1. Extra Virgin Olive Oil (the purest & healthiest available)
  2. Virgin Olive Oil (lower grade than extra virgin and somewhat healthy)
  3. Refined Olive Oil (labelled ‘pure’ or ‘light’, it is heavily refined & is often blended with other oils)
  4. Olive Oil Pomace (a by-product oil from olive oil processing waste)
  5. ‘Lampante’ Oil (not fit for human consumption. Fun fact – in the old days it was used as the fuel for lamps, hence the name)

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What is labelled ‘extra virgin olive oil’ may not necessarily be true to label. A low level of supply & significant demand growth (particularly for extra virgin olive oil) are two contributing factors to this problem. The below chart from the International Olive Council on olive oil imports highlights this significant demand growth.

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Australia has not been immune to these fraud issues either. A 2016 study by the Australian Olive Association found that 85% of the oils tested failed to meet the Australian Standard, while 78% failed to meet the International Olive Council Standard.

Pleasingly, these standards have now changed in Australia for both imported and locally produced oils. Nowadays, the current Australian standards go above & beyond the standards set by the International Olive Council.

Whilst imported oils are frequently tested by the Australian Olive Council, given how widespread this issue has been globally, industry fraud may still be occurring to some degree.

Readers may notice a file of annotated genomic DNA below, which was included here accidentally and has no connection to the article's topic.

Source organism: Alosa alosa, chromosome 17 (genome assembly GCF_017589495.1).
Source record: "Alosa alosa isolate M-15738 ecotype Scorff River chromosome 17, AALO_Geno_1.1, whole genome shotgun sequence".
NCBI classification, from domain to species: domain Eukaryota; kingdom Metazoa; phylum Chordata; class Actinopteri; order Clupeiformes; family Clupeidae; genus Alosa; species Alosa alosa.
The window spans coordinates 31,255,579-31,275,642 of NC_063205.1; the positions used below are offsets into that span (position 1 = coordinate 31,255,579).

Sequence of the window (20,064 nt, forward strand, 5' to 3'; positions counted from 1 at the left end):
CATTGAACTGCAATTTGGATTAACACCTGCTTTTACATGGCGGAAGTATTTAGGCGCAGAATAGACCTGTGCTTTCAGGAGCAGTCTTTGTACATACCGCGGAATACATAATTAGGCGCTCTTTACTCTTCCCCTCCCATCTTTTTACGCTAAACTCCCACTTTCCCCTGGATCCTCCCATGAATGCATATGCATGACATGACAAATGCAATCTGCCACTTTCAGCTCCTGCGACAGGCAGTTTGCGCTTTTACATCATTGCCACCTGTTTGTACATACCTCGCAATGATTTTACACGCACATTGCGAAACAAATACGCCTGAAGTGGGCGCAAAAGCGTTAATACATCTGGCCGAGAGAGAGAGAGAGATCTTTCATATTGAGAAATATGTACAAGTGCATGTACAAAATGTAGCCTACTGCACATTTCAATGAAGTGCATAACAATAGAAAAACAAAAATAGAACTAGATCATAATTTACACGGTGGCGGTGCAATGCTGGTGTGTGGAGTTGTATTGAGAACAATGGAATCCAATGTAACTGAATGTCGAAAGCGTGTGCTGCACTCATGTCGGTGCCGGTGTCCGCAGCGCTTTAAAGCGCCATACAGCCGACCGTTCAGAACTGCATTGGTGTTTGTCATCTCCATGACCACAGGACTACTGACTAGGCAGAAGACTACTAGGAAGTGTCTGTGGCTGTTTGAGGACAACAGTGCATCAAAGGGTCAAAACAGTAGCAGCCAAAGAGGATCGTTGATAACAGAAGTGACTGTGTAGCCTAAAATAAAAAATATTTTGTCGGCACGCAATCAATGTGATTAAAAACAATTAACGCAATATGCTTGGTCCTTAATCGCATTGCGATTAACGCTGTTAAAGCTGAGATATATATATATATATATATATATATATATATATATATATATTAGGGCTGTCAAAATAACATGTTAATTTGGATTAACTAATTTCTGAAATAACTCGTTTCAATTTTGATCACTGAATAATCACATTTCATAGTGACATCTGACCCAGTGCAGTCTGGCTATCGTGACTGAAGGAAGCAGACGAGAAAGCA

Diet & Demand

The proven health benefits of extra virgin olive oil as a staple part of the ‘Mediterranean diet’ is constantly gaining traction with Australian consumers. Not only are consumers continuing to switch to olive oil from other oil varieties, but they are also increasing consumption of extra virgin olive oil per capita. The below chart highlights this demand within Australian supermarkets.

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NAOS Takeaways:

The Australian olive oil industry is very much a nascent one vs global peers, but it is ‘batting well above its average’.

With Australian made extra virgin olive oil now accounting for a larger part of total consumption than their imported counterparts, we would expect that over time, as this demand continues to increase, in conjunction with our very limited domestic supply, prices will continue to rise.

Whilst prices may rise, we believe extra virgin olive oil is quickly becoming a ‘pantry staple’ to many, therefore if prices continue their trajectory, it may prove to be a relatively inelastic demand profile.

In summary, the long-term industry tailwinds appear to be highly robust for the Australian extra virgin olive oil industry, especially if the globally recognised fraudulent activities are further cracked down upon in time.

 

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Important Information: This material has been prepared by NAOS Asset Management Limited (ABN 23 107 624 126, AFSL 273529 and is provided for general information purposes only and must not be construed as investment advice. It does not take into account the investment objectives, financial situation or needs of any particular investor. Before making an investment decision, investors should consider obtaining professional investment advice that is tailored to their specific circumstances. This material may include data, research and other information from third party sources. NAOS makes no guarantee that such information is accurate, complete or timely and does not provide any warranties regarding results obtained from its use. Statements contained in this material that are not historical facts are based on current expectations, estimates, projections, opinions and beliefs of NAOS. Such statements involve known and unknown risks, uncertainties and other factors, and undue reliance should not be placed thereon.